I am often reminded of a popular saying: “It’s easier said than done.”
So many people like to use this saying when they are faced with a problem or other hardships. I was diagnosed with peritoneal mesothelioma at the age of 21. Just for context, most people are diagnosed at age 70 or older.
I remember bits and pieces of the day I found out, but there is one thing I remember the most. The doctor who treated me stood at the foot of my bed after my surgery and said, “Well, Ms. Cox, your surgery went well, but you have cancer. Mesothelioma to be exact. I’m sorry.” Then he left the room.
I am sure anyone who has ever been diagnosed with cancer has had different responses to the devastating news. For me, it took some time to comprehend it.
Let me remind you that I was in the recovery room because I had just exited my surgery. After he announced my diagnosis, I looked at the faces of my family members standing around my bed. I saw the fear and sadness on their faces as they stared at me to see my response. All I could think about was my five-month-old Caleb, and how I wanted to go home and see my baby.
Although it may take some time, it hits you out of nowhere. And that’s when I had my breakdown.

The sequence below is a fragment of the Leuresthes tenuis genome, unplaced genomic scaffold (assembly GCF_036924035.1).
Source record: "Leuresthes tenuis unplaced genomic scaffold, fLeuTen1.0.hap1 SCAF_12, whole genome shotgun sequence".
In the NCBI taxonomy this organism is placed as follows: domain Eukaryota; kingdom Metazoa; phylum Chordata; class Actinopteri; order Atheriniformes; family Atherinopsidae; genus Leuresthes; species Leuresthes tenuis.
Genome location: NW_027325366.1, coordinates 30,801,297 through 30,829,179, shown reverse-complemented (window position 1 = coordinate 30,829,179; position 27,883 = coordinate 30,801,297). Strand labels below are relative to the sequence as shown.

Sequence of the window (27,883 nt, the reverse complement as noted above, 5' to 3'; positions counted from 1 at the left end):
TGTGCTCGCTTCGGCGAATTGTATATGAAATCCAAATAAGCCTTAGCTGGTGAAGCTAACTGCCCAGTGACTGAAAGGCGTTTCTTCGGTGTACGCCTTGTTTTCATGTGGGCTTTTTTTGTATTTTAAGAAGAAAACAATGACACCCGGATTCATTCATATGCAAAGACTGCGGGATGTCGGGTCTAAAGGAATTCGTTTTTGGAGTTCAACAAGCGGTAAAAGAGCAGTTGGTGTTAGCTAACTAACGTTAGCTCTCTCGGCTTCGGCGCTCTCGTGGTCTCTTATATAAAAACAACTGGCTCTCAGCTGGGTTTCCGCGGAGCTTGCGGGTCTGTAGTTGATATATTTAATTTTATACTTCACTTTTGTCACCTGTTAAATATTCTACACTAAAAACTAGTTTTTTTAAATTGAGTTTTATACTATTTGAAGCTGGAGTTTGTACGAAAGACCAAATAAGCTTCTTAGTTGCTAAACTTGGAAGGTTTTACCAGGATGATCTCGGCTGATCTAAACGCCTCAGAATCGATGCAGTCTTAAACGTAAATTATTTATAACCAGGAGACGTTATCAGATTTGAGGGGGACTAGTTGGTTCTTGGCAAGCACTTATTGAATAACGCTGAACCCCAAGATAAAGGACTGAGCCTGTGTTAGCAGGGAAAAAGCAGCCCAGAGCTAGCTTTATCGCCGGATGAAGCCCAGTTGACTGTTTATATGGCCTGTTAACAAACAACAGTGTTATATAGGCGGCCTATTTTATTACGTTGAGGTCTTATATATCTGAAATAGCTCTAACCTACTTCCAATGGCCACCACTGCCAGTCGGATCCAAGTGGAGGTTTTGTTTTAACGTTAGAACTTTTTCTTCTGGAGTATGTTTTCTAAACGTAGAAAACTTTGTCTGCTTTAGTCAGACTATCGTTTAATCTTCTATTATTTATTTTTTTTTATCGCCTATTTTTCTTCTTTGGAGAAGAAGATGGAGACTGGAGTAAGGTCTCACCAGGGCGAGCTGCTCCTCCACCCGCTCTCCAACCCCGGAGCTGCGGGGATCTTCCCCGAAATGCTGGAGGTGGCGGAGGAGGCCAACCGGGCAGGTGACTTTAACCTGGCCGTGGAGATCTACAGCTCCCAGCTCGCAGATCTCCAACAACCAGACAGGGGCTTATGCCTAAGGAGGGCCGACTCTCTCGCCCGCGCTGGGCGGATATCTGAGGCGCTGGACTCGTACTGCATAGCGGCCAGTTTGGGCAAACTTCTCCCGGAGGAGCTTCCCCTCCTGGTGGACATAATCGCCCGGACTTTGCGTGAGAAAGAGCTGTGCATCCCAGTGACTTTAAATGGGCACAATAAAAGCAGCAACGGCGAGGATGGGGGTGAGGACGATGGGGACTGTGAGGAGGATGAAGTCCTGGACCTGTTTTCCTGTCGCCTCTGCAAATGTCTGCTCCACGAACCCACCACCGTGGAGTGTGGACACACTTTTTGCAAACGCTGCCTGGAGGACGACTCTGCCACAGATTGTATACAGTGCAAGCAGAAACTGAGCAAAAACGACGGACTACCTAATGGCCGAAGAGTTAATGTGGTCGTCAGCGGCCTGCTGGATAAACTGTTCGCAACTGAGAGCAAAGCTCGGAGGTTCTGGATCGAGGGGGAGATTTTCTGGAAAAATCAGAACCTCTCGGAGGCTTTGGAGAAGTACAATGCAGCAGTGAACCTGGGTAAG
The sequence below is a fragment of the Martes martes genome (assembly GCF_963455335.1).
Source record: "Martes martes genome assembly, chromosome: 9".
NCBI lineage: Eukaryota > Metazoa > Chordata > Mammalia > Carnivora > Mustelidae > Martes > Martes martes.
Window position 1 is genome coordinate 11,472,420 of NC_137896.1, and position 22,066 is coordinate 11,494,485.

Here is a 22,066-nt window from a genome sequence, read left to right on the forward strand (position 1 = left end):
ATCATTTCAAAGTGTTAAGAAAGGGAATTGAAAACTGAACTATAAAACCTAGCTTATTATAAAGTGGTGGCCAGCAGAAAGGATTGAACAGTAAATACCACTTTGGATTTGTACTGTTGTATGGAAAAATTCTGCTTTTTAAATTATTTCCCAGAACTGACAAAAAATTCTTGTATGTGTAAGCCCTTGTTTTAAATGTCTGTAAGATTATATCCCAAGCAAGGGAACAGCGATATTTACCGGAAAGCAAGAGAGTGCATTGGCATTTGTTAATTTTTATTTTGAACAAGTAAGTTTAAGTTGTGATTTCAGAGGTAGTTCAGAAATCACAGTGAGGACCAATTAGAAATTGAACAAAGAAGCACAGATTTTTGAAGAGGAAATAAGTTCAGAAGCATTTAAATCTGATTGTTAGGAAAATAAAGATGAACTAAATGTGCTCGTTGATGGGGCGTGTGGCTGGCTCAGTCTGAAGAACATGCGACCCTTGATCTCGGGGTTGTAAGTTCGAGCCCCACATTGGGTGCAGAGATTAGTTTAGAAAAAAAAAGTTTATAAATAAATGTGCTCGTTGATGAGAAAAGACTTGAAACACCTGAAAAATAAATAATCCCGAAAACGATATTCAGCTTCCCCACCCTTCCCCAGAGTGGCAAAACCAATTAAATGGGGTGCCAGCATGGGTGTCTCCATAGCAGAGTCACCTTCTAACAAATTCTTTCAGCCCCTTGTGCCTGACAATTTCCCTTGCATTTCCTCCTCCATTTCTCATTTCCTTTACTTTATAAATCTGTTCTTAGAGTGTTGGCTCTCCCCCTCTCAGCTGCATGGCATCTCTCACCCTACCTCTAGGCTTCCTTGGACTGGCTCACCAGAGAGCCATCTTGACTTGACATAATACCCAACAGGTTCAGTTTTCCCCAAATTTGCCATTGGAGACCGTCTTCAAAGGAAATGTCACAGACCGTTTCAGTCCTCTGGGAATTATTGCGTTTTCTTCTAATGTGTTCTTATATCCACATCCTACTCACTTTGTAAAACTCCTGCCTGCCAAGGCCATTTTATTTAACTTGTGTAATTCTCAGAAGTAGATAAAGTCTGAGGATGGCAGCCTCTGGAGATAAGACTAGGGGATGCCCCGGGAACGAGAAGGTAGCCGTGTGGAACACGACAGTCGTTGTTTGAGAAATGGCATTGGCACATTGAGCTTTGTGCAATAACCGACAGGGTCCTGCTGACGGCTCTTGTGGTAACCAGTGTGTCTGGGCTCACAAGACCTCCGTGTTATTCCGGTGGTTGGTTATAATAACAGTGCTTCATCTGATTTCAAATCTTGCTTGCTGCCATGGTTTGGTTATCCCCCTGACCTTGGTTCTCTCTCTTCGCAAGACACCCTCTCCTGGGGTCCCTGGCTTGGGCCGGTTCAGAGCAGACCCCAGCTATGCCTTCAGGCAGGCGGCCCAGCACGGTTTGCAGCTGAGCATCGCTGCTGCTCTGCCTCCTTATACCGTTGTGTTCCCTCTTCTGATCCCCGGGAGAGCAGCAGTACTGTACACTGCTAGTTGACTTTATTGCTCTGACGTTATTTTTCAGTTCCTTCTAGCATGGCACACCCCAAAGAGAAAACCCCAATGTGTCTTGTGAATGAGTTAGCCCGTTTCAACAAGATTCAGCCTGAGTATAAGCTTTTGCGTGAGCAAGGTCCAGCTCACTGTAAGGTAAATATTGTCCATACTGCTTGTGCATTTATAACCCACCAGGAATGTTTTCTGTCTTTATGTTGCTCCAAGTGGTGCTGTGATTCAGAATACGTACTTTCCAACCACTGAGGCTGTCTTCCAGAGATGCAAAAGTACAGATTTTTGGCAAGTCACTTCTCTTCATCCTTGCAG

I let out the loudest scream ever. It was an outpour of my emotions: Thinking about the things that led up to that point, my husband Samuel (boyfriend at the time) and Caleb. It felt like everything came to the forefront and flashed before my eyes.
After the diagnosis comes the outpour of people reaching out and wanting to help. In a sense, you feel as if they are sorry for you, and that’s the only reason they are reaching out. But at the time, I wanted to be with my little family — Samuel, Caleb and me.
I needed time to digest things and get my mind prepared for the next steps. Samuel encouraged me the entire time. He would let me know I would get through this and reminded me daily of my faith.
Just in case you’re not familiar with the word “faith,” it means believing in something even if you don’t see it. I grasped on to my faith and didn’t let go.
As the days passed, my faith strengthened. I believed I would heal, be made whole again and that God would carry me through this with victory. That is the power of faith.
When you are hit with a cancer diagnosis or anything that causes tribulation, it’s easy to give in. It’s easy to get wrapped up in your emotions and question why this is happening to you.
Having faith determines your attitude as well. I remember my family asking me all the time if I was OK because of my positive attitude throughout the process. What they didn’t know was the peace I felt having found my faith.
It may be easier said than done, but you’ve got to find your faith and believe you will come through. Your life depends on it.
Tamron Cox-Little was diagnosed with peritoneal mesothelioma when she was 21 years old. Now, the 10-year survivor is sharing her stories and experiences to support people recently diagnosed with the rare, asbestos-related cancer.